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10-15 May 2021
Virtual Event
Europe/Vienna timezone
The Conference will be held virtually from 10-15 May 2021

Studies on Impurity Seeding in a Tokamak Plasma: Simulation and Comparison with Aditya-U Experiments

14 May 2021, 14:00
4h 45m
Virtual Event

Virtual Event

Regular Poster Magnetic Fusion Theory and Modelling P8 Posters 8

Speaker

Nirmal Kumar Bisai (Institute for Plasma Research, Bhat, Gandhinagar-382428, India)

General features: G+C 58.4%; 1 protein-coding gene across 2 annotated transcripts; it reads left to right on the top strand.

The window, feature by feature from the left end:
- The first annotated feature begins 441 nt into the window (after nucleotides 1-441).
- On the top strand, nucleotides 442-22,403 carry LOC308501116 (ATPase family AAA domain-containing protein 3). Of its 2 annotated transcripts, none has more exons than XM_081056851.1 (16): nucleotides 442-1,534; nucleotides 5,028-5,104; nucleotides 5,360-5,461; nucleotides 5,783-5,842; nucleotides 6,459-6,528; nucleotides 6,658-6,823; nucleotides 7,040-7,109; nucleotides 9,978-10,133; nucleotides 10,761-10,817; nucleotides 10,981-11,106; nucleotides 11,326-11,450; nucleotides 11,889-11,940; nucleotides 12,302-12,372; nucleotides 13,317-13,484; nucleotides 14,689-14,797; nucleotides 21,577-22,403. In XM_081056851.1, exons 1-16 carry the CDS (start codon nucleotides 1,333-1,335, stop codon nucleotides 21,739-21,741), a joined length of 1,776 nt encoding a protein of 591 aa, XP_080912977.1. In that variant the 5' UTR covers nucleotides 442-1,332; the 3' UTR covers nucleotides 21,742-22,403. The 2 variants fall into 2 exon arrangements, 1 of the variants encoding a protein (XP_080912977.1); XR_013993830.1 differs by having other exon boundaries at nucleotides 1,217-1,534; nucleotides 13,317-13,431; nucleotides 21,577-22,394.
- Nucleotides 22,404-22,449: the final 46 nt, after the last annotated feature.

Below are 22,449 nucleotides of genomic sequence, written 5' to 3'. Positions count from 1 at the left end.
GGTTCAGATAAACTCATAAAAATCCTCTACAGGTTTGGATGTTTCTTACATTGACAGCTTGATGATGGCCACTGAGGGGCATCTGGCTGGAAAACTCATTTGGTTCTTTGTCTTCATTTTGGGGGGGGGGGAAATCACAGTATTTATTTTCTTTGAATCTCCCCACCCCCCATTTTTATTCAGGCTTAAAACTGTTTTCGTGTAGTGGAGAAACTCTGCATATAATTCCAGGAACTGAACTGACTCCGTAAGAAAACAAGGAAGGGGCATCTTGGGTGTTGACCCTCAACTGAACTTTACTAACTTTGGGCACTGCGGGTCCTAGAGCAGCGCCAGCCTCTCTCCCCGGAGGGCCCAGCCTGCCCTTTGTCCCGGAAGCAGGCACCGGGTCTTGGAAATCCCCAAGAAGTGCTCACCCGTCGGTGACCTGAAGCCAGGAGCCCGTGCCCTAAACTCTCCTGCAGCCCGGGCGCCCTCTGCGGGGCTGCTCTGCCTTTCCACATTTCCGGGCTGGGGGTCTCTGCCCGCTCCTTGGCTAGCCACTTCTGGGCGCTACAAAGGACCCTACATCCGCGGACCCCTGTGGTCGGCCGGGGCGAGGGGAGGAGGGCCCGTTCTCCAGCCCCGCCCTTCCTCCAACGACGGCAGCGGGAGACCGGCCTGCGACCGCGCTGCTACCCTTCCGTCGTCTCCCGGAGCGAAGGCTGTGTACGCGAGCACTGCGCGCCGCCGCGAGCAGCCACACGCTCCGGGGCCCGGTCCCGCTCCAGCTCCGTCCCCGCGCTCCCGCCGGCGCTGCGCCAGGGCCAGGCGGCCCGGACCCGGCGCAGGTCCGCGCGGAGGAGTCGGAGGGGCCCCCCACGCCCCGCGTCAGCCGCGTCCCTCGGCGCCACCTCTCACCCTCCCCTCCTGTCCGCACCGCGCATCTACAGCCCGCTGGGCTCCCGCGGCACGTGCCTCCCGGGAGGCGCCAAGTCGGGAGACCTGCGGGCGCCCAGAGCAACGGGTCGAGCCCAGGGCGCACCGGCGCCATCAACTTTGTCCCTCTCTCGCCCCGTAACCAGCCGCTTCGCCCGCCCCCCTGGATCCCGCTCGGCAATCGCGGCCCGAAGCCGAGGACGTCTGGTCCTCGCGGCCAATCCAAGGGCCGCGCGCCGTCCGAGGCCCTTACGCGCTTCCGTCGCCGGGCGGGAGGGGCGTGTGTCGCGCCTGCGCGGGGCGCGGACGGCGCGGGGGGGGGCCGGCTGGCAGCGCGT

Description

Impurity seeding in tokamak plasmas is of current interest as it is seen to modify plasma turbulence, improve plasma confinement time, and reduce heat loads on plasma facing materials. In this work, we present numerical simulation studies of Neon, Nitrogen and Argon impurity seeding and compare our results with corresponding seeding experiments on Aditya-U tokamak.